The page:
By Andrew J. Bayliss
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Additional resources for After Demosthenes: The Politics of Early Hellenistic Athens
G. Millot, Robertson), or excessive flattery towards Demetrius Poliorcetes (Gast, Gillies, Robertson, William Young). The influential Rollin (1738, vol. 7, p. 132) covers both views, criticizing the Athenians for their behaviour toward both Demetriuses: ‘The extreme ingratitude the Athenians discovered towards Demetrius Phalereus, was no less criminal and extravagant than the immoderate acknowledgement they had just shown to their new master’. So too does Robertson (1793, p. 490) who not only condemns the Athenians for overthrowing Demetrius of Phalerum, whom he ranks ‘among the greatest men that Athens every produced’, but proceeds (1793, p.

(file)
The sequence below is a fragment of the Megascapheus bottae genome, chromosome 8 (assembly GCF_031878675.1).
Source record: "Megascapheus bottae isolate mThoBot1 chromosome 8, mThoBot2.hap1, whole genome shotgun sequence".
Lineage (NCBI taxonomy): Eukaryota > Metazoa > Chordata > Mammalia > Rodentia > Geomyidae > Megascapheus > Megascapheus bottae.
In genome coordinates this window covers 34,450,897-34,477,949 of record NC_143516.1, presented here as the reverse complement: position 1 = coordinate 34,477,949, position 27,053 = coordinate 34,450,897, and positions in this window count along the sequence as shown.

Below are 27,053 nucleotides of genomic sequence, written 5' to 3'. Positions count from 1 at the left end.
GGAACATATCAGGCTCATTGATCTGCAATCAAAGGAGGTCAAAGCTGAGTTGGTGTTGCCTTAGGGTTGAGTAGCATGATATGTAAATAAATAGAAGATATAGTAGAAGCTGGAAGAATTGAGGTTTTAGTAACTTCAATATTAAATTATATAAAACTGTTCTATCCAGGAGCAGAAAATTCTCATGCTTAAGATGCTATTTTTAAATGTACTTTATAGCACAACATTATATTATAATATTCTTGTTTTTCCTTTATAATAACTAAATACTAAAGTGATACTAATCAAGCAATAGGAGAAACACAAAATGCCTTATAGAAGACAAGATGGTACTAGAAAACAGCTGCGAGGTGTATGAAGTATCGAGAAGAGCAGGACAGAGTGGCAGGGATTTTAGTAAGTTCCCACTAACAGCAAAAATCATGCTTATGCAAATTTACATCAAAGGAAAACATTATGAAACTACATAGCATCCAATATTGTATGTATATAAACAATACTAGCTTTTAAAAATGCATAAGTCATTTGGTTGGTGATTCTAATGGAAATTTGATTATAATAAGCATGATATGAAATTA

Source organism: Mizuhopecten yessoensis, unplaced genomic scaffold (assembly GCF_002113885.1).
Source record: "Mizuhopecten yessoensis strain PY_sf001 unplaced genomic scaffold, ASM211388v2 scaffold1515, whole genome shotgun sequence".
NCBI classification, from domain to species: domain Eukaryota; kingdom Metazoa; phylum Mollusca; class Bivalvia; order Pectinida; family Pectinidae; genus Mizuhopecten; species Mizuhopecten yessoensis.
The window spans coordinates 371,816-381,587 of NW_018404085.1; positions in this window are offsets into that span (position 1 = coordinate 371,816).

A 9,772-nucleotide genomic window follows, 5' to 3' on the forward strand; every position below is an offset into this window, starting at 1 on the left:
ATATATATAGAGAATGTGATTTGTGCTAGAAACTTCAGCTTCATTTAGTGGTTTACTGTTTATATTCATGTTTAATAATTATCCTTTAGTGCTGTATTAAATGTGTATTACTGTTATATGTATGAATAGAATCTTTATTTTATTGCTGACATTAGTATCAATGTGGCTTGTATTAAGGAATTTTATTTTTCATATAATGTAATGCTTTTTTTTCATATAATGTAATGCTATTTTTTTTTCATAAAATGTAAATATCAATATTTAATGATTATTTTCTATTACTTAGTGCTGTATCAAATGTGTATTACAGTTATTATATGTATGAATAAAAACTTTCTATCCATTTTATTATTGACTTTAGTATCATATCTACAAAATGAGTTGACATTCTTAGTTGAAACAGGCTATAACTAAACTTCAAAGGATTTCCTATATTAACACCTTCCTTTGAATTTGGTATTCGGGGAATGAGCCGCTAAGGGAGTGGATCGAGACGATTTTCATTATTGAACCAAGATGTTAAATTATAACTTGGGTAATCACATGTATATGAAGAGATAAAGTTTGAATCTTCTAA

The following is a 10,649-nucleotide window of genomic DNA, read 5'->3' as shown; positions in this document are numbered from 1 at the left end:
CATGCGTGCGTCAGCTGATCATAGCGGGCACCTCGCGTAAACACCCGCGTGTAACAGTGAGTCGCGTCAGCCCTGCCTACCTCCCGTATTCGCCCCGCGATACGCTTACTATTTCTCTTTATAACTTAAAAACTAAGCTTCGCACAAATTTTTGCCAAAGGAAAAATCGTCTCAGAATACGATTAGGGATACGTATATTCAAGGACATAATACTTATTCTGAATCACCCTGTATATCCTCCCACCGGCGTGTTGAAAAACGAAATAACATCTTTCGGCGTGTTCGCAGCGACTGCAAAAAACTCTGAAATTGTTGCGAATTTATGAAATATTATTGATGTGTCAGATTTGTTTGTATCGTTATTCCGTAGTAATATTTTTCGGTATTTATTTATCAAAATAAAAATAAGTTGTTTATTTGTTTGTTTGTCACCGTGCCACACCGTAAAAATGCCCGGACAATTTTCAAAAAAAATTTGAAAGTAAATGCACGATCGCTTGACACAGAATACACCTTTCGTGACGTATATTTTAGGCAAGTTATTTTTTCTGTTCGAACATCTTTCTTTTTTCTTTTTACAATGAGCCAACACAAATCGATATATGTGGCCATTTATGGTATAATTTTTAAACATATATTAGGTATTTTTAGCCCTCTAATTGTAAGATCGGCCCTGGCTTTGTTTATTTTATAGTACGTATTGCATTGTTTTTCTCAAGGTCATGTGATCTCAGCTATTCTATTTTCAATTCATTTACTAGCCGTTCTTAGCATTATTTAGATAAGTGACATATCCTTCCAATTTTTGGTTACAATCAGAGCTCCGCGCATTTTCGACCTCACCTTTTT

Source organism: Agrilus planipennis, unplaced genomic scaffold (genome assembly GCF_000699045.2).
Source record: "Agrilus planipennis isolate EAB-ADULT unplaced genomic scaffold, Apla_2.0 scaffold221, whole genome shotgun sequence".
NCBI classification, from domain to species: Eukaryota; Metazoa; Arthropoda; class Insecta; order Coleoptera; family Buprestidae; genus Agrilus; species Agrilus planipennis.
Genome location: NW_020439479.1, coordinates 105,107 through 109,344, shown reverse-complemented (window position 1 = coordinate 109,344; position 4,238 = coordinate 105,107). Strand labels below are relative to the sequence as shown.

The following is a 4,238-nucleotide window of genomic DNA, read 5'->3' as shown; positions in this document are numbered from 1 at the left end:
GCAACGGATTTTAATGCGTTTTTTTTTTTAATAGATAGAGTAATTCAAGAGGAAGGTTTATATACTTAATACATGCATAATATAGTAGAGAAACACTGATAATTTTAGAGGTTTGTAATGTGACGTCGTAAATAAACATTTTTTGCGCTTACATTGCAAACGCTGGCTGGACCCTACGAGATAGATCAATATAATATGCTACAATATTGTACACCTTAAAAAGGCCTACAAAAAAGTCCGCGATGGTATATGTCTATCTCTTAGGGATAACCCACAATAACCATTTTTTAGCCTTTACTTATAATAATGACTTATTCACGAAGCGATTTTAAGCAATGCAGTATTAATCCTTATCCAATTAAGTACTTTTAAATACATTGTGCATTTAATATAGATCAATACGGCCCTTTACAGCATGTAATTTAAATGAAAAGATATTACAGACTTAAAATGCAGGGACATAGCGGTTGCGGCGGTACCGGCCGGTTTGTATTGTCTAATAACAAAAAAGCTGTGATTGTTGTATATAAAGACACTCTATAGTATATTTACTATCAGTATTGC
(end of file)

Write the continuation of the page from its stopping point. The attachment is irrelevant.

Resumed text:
5, p. 195) observes, in the heat of party contest among the republics, the foul language of democratical debate would sometimes stigmatise the Macedonians with the name of barbarians. But this is not found from any others. Among the Greek historians their Grecian blood has been universally acknowledged. The Reception of Hellenistic Athens 41 Their speech was certainly Grecian, their manners were Grecian, their religion was Grecian; with differences, as far as they are reported to us, not greater than existed among the different republics.
With Demosthenes canonized, and his death marking the death of Greece, what hope is there for the Athens of Stratocles? The origins of Cawkwell’s metaphor (1996, p. 98) of Athens’ heart beating ‘fitfully’ after her defeat at the hands of Philip of Macedon seem rather clear. Phocion: Socrates Executed Anew? The death of liberty (brought on by the death of Demosthenes) is seen to lead inevitably to degenerate behaviour at Athens in the Hellenistic period. As noted above, Plutarch cites both Phocion’s death, and the deification of Demetrius Poliorcetes as evidence of the degeneration of Hellenistic Athens.